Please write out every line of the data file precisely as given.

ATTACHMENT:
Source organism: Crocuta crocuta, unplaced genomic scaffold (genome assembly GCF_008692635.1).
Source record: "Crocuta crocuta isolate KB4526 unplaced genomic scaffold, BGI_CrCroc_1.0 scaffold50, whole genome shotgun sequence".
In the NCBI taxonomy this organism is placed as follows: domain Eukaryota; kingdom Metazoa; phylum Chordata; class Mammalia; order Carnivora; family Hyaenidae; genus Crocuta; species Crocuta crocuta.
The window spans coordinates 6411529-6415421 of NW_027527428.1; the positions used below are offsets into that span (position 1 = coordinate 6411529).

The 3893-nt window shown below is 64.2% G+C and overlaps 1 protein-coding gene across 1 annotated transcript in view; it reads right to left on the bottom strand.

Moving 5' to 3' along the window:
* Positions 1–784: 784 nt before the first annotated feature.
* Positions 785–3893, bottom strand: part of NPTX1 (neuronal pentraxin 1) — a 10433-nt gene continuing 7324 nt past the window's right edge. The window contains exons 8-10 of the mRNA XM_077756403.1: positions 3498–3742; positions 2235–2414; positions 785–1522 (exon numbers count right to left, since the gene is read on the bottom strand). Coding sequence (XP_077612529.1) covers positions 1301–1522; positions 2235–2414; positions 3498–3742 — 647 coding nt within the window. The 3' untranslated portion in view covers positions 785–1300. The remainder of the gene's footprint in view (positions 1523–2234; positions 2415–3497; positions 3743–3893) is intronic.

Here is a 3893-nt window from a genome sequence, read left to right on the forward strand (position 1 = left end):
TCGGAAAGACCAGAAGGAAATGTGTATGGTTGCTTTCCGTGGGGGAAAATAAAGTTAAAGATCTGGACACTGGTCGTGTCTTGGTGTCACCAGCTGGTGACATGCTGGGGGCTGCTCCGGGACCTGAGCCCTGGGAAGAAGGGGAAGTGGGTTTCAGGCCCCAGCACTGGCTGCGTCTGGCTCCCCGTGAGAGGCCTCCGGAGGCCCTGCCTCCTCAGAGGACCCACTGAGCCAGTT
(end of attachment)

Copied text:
Source organism: Crocuta crocuta, unplaced genomic scaffold (genome assembly GCF_008692635.1).
Source record: "Crocuta crocuta isolate KB4526 unplaced genomic scaffold, BGI_CrCroc_1.0 scaffold50, whole genome shotgun sequence".
In the NCBI taxonomy this organism is placed as follows: domain Eukaryota; kingdom Metazoa; phylum Chordata; class Mammalia; order Carnivora; family Hyaenidae; genus Crocuta; species Crocuta crocuta.
The window spans coordinates 6411529-6415421 of NW_027527428.1; the positions used below are offsets into that span (position 1 = coordinate 6411529).

The 3893-nt window shown below is 64.2% G+C and overlaps 1 protein-coding gene across 1 annotated transcript in view; it reads right to left on the bottom strand.

Moving 5' to 3' along the window:
* Positions 1–784: 784 nt before the first annotated feature.
* Positions 785–3893, bottom strand: part of NPTX1 (neuronal pentraxin 1) — a 10433-nt gene continuing 7324 nt past the window's right edge. The window contains exons 8-10 of the mRNA XM_077756403.1: positions 3498–3742; positions 2235–2414; positions 785–1522 (exon numbers count right to left, since the gene is read on the bottom strand). Coding sequence (XP_077612529.1) covers positions 1301–1522; positions 2235–2414; positions 3498–3742 — 647 coding nt within the window. The 3' untranslated portion in view covers positions 785–1300. The remainder of the gene's footprint in view (positions 1523–2234; positions 2415–3497; positions 3743–3893) is intronic.

Here is a 3893-nt window from a genome sequence, read left to right on the forward strand (position 1 = left end):
TCGGAAAGACCAGAAGGAAATGTGTATGGTTGCTTTCCGTGGGGGAAAATAAAGTTAAAGATCTGGACACTGGTCGTGTCTTGGTGTCACCAGCTGGTGACATGCTGGGGGCTGCTCCGGGACCTGAGCCCTGGGAAGAAGGGGAAGTGGGTTTCAGGCCCCAGCACTGGCTGCGTCTGGCTCCCCGTGAGAGGCCTCCGGAGGCCCTGCCTCCTCAGAGGACCCACTGAGCCAGTT